My Experiences with Wikipedia

I have been venturing forth into the world of Wikipedia. For those do not know, Wikipedia is a free, online encyclopedia that is written by anyone who wants to come along and contribute. If someone else does not like what you wrote, they can change it. Then you can change it back. Or they may simply add material that is relevant but simply had not been addressed. Surpisingly, this usually does not dissolve into an infinite digression. The differences are discussed in a forum and if need be, someone from Wikipedia will resolve them.

I have edited a number of pages, usually simply adding external links so that readers can look into the various viewpoints in more depth. But, I have provided substantial editing to two Wiki-entries:

Wikipedia: Jesus-Myth

I found this entry as a “stub” (a short descriptive place holder) and added the history of the Jesus-Myth idea, the present academic perspective, and arguments for and against. I also fleshed out the links to provide more balanced resources and internet sites. The silliest changes I have had to fend off and correct has been one contributor’s insistence that the entry should have a section claiming that it does not matter whether Jesus existed or not. I took the case to the Discussion board and that seems to have settled the issue, though the advocate of the latter idea has so far not made an appearance.

Wikipedia: The Massacre of the Innocents

This entry was largely developed, but contained some inaccuracies and simply lacked some relevant data. I added in some material and clarified other points. Another contributor altered my edits somewhat and added some information about Josephus. In response, I clarified some of the misleading characterizations of Josephus’ writings about Herod’s atrocities, but left some of the other changes alone because they were fair additions.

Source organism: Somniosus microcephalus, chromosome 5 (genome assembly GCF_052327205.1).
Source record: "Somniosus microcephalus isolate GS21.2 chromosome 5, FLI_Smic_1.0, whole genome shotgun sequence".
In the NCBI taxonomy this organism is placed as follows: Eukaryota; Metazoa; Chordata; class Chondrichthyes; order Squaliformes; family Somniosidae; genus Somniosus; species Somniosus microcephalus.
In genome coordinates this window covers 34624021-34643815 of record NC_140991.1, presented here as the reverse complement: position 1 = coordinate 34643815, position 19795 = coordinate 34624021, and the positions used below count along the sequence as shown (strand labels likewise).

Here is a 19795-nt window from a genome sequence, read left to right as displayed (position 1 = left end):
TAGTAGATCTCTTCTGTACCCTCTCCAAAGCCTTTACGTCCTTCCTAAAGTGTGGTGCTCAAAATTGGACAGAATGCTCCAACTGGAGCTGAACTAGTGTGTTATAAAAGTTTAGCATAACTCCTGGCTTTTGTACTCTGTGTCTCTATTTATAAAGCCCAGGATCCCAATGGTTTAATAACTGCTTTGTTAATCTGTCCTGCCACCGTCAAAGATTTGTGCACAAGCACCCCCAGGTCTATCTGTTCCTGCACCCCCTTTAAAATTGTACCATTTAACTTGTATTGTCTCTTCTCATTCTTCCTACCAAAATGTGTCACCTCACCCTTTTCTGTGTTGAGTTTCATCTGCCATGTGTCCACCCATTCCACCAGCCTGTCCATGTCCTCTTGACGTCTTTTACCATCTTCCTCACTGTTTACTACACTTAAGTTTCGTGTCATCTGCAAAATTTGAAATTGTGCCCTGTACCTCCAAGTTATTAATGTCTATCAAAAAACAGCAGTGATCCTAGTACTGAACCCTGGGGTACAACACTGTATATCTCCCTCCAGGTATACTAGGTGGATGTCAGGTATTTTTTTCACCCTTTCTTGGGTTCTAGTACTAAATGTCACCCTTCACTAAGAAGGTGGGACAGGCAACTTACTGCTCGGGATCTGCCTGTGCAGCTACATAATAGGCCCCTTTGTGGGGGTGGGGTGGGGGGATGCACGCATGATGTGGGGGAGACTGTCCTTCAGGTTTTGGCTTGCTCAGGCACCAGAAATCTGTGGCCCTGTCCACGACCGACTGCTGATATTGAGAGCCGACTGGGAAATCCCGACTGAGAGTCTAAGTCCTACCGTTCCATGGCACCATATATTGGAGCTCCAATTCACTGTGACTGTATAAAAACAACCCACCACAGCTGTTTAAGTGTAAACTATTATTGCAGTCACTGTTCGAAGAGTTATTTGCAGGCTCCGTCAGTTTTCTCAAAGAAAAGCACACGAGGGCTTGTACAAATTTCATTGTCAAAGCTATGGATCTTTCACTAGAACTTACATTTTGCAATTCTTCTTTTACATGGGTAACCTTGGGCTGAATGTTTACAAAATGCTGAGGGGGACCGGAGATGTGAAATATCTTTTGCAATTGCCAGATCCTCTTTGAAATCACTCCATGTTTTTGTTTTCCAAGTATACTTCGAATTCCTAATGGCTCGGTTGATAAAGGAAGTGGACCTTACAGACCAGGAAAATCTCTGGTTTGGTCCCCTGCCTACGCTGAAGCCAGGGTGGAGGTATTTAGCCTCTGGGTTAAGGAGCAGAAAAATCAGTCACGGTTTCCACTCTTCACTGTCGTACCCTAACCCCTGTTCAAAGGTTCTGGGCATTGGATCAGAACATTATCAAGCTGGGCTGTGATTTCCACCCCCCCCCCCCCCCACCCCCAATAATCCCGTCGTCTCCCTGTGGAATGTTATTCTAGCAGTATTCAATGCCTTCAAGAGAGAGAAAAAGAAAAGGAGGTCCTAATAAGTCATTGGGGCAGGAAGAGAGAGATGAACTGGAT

On a whole, my biggest fear – of contributor anarchy – appears on first impression not to be as bad as I had expected. Of course, users should be warned because though articles may not change significantly from day to day, significant changes do occur and smaller changes compound daily. There is a continuous tug-of-war, and the religious entries seem to attract people of strong conviction from both sides.

Additionally, there is plenty of what is called "vandalaism"; people who alter the site to make silly, insulting, or taunting comments. For example, the Jesus page will say "Jesus was gay" until someone changes it back. Fortunately, such changes are usually caught quickly and eliminated from the board. Still, be careful if you are cutting and pasting that you get the text that you want.

There is one more warning I would give. Most encyclopedias, in my experience, give some attention to the minority viewpoint while focusing on the majority position. At Wikipedia, their NPOV (Non-Point of View) policy results in much more attention being given to the minority viewpoints. Sometimes very minority viewpoints. The majority view is usually identified as such, but it is not always given attention proportionate to its predominance in academics.

All that being said, I find Wikipedia a useful “quick” resource on various issues. It also has the advantage of being linkable, so it inevitably is gaining more and more notoriety around the ‘net. For that reason alone, informed laypersons and even professionals are needed to “police” this resource to ensure that as little misinformation and propaganda as possible is distributed.


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